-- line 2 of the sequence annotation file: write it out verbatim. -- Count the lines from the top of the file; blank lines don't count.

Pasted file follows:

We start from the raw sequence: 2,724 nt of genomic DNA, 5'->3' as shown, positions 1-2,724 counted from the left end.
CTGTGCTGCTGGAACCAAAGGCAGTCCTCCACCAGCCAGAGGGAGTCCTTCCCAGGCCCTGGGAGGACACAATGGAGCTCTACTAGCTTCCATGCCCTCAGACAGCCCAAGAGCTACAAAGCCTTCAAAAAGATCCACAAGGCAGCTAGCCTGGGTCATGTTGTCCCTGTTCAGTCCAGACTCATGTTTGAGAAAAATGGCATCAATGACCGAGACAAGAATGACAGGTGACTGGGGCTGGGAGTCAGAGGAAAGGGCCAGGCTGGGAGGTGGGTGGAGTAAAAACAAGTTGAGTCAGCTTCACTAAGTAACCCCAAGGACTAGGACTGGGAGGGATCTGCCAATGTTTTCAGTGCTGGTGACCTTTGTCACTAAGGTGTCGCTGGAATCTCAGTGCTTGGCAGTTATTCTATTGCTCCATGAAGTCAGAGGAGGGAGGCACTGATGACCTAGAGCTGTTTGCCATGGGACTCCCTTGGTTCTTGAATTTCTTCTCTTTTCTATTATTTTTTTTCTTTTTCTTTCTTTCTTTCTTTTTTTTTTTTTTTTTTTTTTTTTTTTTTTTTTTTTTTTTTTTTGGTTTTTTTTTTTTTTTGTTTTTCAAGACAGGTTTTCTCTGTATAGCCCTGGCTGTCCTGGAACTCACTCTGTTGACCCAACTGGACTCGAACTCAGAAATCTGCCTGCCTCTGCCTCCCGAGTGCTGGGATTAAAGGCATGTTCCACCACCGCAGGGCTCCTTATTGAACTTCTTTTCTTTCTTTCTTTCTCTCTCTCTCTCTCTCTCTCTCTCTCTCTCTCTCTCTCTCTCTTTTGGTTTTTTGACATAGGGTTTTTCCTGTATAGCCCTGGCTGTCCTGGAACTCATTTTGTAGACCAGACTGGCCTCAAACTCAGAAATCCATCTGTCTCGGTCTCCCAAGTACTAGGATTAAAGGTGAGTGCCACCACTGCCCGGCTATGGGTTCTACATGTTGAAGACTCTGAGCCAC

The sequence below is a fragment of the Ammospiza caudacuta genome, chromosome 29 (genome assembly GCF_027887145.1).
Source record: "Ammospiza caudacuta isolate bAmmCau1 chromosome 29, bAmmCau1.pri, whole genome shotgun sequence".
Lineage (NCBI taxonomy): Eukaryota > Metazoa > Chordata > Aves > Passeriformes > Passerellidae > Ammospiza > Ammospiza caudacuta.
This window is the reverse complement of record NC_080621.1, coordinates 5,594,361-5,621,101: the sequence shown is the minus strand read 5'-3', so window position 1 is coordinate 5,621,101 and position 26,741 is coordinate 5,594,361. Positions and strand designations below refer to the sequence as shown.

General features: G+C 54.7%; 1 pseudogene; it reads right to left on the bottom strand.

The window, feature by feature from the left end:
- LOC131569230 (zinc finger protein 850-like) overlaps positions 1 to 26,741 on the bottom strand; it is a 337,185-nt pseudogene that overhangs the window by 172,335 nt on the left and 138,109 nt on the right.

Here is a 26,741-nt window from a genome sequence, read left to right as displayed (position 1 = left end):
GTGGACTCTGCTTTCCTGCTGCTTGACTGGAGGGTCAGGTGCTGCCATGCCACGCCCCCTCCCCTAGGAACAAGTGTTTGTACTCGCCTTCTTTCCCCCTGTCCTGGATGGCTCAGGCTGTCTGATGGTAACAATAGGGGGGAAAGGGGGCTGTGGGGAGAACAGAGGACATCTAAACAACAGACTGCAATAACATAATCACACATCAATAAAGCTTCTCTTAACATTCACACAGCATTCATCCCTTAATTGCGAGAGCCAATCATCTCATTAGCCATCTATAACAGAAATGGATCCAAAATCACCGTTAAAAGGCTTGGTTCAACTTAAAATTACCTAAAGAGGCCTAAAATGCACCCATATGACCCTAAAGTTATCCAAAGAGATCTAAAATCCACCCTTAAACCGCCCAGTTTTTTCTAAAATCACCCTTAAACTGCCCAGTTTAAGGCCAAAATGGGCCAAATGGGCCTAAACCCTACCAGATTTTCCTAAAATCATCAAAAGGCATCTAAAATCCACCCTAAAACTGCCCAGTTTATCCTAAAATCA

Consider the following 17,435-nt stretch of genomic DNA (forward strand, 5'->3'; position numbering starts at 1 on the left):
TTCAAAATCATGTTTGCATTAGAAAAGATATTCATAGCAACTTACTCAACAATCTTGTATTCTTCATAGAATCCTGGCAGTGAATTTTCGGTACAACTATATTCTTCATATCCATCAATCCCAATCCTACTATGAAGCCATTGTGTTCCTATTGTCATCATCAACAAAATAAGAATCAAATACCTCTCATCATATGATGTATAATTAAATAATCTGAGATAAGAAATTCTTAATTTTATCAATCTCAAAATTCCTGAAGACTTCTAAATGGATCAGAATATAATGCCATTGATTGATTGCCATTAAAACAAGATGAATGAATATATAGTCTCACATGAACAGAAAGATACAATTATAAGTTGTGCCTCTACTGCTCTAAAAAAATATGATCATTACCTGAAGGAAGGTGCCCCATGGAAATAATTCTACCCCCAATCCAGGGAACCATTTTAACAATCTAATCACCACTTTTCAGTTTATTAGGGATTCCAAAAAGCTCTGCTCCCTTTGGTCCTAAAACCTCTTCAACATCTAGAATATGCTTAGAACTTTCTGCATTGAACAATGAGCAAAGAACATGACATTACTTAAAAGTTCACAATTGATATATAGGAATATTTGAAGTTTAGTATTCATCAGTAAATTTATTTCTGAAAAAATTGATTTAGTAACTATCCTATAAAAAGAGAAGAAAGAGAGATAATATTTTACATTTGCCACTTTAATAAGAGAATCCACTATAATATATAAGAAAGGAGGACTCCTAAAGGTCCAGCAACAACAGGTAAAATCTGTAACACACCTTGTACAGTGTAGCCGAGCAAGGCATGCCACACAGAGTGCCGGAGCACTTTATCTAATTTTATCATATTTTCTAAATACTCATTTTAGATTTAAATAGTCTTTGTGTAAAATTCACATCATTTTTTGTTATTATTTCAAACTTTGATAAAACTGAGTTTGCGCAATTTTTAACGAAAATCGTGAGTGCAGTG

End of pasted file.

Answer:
CTGTGCTGCTGGAACCAAAGGCAGTCCTCCACCAGCCAGAGGGAGTCCTTCCCAGGCCCTGGGAGGACACAATGGAGCTCTACTAGCTTCCATGCCCTCAGACAGCCCAAGAGCTACAAAGCCTTCAAAAAGATCCACAAGGCAGCTAGCCTGGGTCATGTTGTCCCTGTTCAGTCCAGACTCATGTTTGAGAAAAATGGCATCAATGACCGAGACAAGAATGACAGGTGACTGGGGCTGGGAGTCAGAGGAAAGGGCCAGGCTGGGAGGTGGGTGGAGTAAAAACAAGTTGAGTCAGCTTCACTAAGTAACCCCAAGGACTAGGACTGGGAGGGATCTGCCAATGTTTTCAGTGCTGGTGACCTTTGTCACTAAGGTGTCGCTGGAATCTCAGTGCTTGGCAGTTATTCTATTGCTCCATGAAGTCAGAGGAGGGAGGCACTGATGACCTAGAGCTGTTTGCCATGGGACTCCCTTGGTTCTTGAATTTCTTCTCTTTTCTATTATTTTTTTTCTTTTTCTTTCTTTCTTTCTTTTTTTTTTTTTTTTTTTTTTTTTTTTTTTTTTTTTTTTTTTTTGGTTTTTTTTTTTTTTTGTTTTTCAAGACAGGTTTTCTCTGTATAGCCCTGGCTGTCCTGGAACTCACTCTGTTGACCCAACTGGACTCGAACTCAGAAATCTGCCTGCCTCTGCCTCCCGAGTGCTGGGATTAAAGGCATGTTCCACCACCGCAGGGCTCCTTATTGAACTTCTTTTCTTTCTTTCTTTCTCTCTCTCTCTCTCTCTCTCTCTCTCTCTCTCTCTCTCTCTCTTTTGGTTTTTTGACATAGGGTTTTTCCTGTATAGCCCTGGCTGTCCTGGAACTCATTTTGTAGACCAGACTGGCCTCAAACTCAGAAATCCATCTGTCTCGGTCTCCCAAGTACTAGGATTAAAGGTGAGTGCCACCACTGCCCGGCTATGGGTTCTACATGTTGAAGACTCTGAGCCAC